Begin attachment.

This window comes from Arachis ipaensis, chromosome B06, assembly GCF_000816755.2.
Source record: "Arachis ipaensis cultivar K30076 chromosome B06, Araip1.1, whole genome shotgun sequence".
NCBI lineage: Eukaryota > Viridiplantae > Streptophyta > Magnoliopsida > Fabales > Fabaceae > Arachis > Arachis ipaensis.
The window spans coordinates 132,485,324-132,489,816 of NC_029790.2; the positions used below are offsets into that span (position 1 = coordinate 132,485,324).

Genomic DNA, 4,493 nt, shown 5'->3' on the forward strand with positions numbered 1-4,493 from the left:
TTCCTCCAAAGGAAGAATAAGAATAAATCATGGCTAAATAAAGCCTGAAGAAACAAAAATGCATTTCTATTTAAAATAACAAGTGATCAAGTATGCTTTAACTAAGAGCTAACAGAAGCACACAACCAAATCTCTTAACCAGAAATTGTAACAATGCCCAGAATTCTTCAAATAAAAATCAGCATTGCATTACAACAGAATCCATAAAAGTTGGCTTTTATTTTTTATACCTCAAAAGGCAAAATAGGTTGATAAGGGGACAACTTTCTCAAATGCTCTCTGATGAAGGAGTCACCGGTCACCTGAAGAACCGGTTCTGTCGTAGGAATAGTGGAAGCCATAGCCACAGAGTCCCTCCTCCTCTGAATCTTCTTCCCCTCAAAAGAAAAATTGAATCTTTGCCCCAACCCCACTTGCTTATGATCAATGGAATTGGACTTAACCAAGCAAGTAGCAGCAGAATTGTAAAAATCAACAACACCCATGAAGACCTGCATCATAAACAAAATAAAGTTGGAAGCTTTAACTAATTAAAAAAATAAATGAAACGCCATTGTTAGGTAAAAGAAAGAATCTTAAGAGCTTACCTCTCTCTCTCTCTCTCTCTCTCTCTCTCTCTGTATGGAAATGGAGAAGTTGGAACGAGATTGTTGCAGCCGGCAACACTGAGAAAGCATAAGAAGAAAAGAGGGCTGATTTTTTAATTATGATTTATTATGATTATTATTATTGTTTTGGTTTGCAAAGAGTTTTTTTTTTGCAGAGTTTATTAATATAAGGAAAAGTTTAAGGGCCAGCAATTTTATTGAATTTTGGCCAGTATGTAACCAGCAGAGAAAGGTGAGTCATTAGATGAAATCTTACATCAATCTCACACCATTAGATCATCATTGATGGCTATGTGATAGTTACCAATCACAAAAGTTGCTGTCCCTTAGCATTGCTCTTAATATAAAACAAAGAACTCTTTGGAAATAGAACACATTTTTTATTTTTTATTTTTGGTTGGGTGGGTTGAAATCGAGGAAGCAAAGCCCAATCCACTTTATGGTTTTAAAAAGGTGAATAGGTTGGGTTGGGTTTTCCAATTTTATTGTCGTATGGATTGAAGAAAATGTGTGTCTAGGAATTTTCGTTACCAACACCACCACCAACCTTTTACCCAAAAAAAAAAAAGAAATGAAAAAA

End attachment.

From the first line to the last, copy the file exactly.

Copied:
This window comes from Arachis ipaensis, chromosome B06, assembly GCF_000816755.2.
Source record: "Arachis ipaensis cultivar K30076 chromosome B06, Araip1.1, whole genome shotgun sequence".
NCBI lineage: Eukaryota > Viridiplantae > Streptophyta > Magnoliopsida > Fabales > Fabaceae > Arachis > Arachis ipaensis.
The window spans coordinates 132,485,324-132,489,816 of NC_029790.2; the positions used below are offsets into that span (position 1 = coordinate 132,485,324).

Genomic DNA, 4,493 nt, shown 5'->3' on the forward strand with positions numbered 1-4,493 from the left:
TTCCTCCAAAGGAAGAATAAGAATAAATCATGGCTAAATAAAGCCTGAAGAAACAAAAATGCATTTCTATTTAAAATAACAAGTGATCAAGTATGCTTTAACTAAGAGCTAACAGAAGCACACAACCAAATCTCTTAACCAGAAATTGTAACAATGCCCAGAATTCTTCAAATAAAAATCAGCATTGCATTACAACAGAATCCATAAAAGTTGGCTTTTATTTTTTATACCTCAAAAGGCAAAATAGGTTGATAAGGGGACAACTTTCTCAAATGCTCTCTGATGAAGGAGTCACCGGTCACCTGAAGAACCGGTTCTGTCGTAGGAATAGTGGAAGCCATAGCCACAGAGTCCCTCCTCCTCTGAATCTTCTTCCCCTCAAAAGAAAAATTGAATCTTTGCCCCAACCCCACTTGCTTATGATCAATGGAATTGGACTTAACCAAGCAAGTAGCAGCAGAATTGTAAAAATCAACAACACCCATGAAGACCTGCATCATAAACAAAATAAAGTTGGAAGCTTTAACTAATTAAAAAAATAAATGAAACGCCATTGTTAGGTAAAAGAAAGAATCTTAAGAGCTTACCTCTCTCTCTCTCTCTCTCTCTCTCTCTCTCTGTATGGAAATGGAGAAGTTGGAACGAGATTGTTGCAGCCGGCAACACTGAGAAAGCATAAGAAGAAAAGAGGGCTGATTTTTTAATTATGATTTATTATGATTATTATTATTGTTTTGGTTTGCAAAGAGTTTTTTTTTTGCAGAGTTTATTAATATAAGGAAAAGTTTAAGGGCCAGCAATTTTATTGAATTTTGGCCAGTATGTAACCAGCAGAGAAAGGTGAGTCATTAGATGAAATCTTACATCAATCTCACACCATTAGATCATCATTGATGGCTATGTGATAGTTACCAATCACAAAAGTTGCTGTCCCTTAGCATTGCTCTTAATATAAAACAAAGAACTCTTTGGAAATAGAACACATTTTTTATTTTTTATTTTTGGTTGGGTGGGTTGAAATCGAGGAAGCAAAGCCCAATCCACTTTATGGTTTTAAAAAGGTGAATAGGTTGGGTTGGGTTTTCCAATTTTATTGTCGTATGGATTGAAGAAAATGTGTGTCTAGGAATTTTCGTTACCAACACCACCACCAACCTTTTACCCAAAAAAAAAAAAGAAATGAAAAAA